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to insinuate that our Lord preached a " shocking, not to say blasphemous doctrine."

THE FICTITIOUS CREED.

ARTICLE X.

“ I BELIEVe that Christ does not always give unto his sheep eternal life ; but that they often perish, and are by the power of Satan frequently plucked out of his hand."

THE GENUINE CREED.

ARTICLE X.

We believe that Christ's sheep mentioned in Johu x. are obedient, persevering believers ; that is, as our Lord himself describes then, (John x. 4,5, 27,) persons that 'hear [i, e., obey] his voice,' and 'whom he knows ;' [i. e., approves ;] persons that' know [i. e., approve] his voice;'--that“ know not [i. e., do not approve] the voice of strangers ; '--and • flee from a stranger' instead of following him :-Jo a word, persons that actually ' follow the good Shepherd' in some of his folds or pastures. In this description of a sheep, every verb is put in the present tense, to shew us that the word sheep denotes a character, or persons actually possessed of such a character. So that the moment the character changes ; the moment a man who once left all to follow Christ, leaves Christ to follow a stranger, he has no more to do with the name and privileges of a sheep, than a deserter or a rebel has to do with the name and privileges of his majesty's soldiers or subjects,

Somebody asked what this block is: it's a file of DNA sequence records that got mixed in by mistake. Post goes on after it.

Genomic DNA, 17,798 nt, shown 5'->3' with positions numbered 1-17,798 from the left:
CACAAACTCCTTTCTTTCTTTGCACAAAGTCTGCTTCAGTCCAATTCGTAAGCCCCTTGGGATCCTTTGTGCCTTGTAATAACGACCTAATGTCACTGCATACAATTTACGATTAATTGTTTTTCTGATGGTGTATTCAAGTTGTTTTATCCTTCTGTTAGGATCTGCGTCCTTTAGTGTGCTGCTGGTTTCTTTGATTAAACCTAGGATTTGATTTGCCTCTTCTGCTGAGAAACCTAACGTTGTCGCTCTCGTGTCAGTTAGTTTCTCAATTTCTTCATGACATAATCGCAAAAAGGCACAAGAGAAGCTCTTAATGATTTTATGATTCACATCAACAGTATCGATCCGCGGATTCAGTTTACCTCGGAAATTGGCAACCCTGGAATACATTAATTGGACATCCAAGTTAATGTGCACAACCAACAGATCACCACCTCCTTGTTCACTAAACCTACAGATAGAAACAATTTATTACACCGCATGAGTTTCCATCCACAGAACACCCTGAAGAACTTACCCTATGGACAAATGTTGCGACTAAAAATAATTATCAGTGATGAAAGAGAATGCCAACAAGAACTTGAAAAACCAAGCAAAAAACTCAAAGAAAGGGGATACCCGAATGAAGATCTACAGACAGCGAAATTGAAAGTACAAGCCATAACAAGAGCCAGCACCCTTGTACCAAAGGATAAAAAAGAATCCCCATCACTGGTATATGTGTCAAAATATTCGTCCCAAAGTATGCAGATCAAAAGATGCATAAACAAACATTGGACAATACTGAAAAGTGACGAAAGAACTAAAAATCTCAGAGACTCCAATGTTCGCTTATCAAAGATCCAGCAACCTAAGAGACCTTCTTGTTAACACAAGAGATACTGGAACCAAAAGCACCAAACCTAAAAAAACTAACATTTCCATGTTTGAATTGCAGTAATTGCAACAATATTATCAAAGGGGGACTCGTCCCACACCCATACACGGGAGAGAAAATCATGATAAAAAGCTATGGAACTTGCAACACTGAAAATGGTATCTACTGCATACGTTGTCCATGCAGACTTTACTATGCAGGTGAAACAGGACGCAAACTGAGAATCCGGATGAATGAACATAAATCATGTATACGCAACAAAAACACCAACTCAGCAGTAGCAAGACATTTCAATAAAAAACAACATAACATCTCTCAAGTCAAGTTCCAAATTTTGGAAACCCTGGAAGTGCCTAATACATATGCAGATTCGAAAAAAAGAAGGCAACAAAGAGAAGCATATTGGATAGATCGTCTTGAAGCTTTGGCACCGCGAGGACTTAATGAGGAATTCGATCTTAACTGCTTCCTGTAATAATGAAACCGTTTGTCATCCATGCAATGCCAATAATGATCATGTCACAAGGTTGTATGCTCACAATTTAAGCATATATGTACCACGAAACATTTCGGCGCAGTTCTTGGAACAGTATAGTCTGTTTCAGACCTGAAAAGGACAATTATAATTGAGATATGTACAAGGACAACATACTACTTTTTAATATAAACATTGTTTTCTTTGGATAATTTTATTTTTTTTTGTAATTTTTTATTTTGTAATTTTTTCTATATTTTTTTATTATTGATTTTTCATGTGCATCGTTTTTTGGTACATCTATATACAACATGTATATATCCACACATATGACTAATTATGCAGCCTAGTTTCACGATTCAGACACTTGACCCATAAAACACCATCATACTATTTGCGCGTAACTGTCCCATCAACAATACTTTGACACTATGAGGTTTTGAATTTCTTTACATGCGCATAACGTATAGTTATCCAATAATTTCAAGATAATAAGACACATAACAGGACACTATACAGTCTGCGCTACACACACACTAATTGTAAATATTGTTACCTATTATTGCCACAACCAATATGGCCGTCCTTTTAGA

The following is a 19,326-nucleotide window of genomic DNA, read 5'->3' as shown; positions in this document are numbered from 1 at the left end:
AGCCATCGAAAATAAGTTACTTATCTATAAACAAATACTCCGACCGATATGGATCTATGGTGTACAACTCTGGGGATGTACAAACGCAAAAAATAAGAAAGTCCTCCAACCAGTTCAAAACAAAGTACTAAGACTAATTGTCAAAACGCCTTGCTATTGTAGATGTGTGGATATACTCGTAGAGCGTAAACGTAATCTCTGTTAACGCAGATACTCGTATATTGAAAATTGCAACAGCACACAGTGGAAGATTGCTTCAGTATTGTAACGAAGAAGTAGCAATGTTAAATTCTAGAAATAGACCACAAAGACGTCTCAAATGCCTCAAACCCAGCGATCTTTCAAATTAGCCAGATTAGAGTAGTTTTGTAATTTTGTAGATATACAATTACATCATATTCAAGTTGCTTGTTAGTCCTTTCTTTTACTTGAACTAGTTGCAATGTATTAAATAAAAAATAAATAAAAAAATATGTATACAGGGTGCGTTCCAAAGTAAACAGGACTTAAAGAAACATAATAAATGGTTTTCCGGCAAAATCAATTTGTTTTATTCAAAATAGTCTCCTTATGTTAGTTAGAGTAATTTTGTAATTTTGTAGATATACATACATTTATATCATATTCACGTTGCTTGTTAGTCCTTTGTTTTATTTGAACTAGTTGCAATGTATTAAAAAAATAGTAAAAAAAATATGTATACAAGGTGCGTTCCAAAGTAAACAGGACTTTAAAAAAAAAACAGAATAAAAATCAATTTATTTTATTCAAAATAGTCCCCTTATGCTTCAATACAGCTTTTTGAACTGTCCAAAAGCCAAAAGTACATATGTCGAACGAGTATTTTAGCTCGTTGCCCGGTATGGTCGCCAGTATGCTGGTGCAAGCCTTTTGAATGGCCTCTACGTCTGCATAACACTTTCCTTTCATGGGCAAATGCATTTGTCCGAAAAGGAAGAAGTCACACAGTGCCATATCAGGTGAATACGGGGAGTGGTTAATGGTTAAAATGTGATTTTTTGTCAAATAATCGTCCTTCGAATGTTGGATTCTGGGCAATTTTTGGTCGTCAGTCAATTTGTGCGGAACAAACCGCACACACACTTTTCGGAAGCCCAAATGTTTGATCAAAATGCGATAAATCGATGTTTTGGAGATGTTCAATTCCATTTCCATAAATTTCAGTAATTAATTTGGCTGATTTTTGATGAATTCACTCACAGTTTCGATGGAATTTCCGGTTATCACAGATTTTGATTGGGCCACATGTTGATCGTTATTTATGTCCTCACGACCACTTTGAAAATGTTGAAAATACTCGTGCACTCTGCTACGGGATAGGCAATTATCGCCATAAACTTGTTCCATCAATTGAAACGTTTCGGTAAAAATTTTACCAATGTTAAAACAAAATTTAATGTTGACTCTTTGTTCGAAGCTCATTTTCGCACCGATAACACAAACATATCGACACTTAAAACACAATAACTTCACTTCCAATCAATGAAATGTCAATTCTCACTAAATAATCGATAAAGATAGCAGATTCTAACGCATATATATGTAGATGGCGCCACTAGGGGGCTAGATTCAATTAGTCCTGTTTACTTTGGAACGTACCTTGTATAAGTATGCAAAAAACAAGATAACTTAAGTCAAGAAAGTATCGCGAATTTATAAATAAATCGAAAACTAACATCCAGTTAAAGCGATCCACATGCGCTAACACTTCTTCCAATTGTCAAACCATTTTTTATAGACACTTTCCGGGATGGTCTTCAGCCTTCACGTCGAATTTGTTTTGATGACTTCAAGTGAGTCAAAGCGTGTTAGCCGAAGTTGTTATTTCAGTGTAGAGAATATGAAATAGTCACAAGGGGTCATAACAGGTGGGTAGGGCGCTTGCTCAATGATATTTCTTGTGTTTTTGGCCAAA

According then to our doctrive, nosheep of Christ,' that is, no actual follower of the Redeemer, perishes. We think it is shocking to say, that any of them are plucked out of his hand. On the contrary, we frequently say, with St. Peter, - Who will harm you [much more, who will sepárate you from the love of Christ] if ye be followers of that which is good ? ;' i. e., if you be sheep; and we insist upon the veracity of our Lord's promise, 'He that endureth unto the end,' in the character of a sheep, i. e., in the way of faith and obedience, “the same shall be [eternally) saved.' And we maintain, that so long as a believer does not make shipwreck of the faith and of a good conscience; -so long as he continues a sheep, an harmless follower of the Lamb of God, he can no more perish than God's everlasting throne can be overturned. But what has this doctrine of our Lord to do with Calvinism ?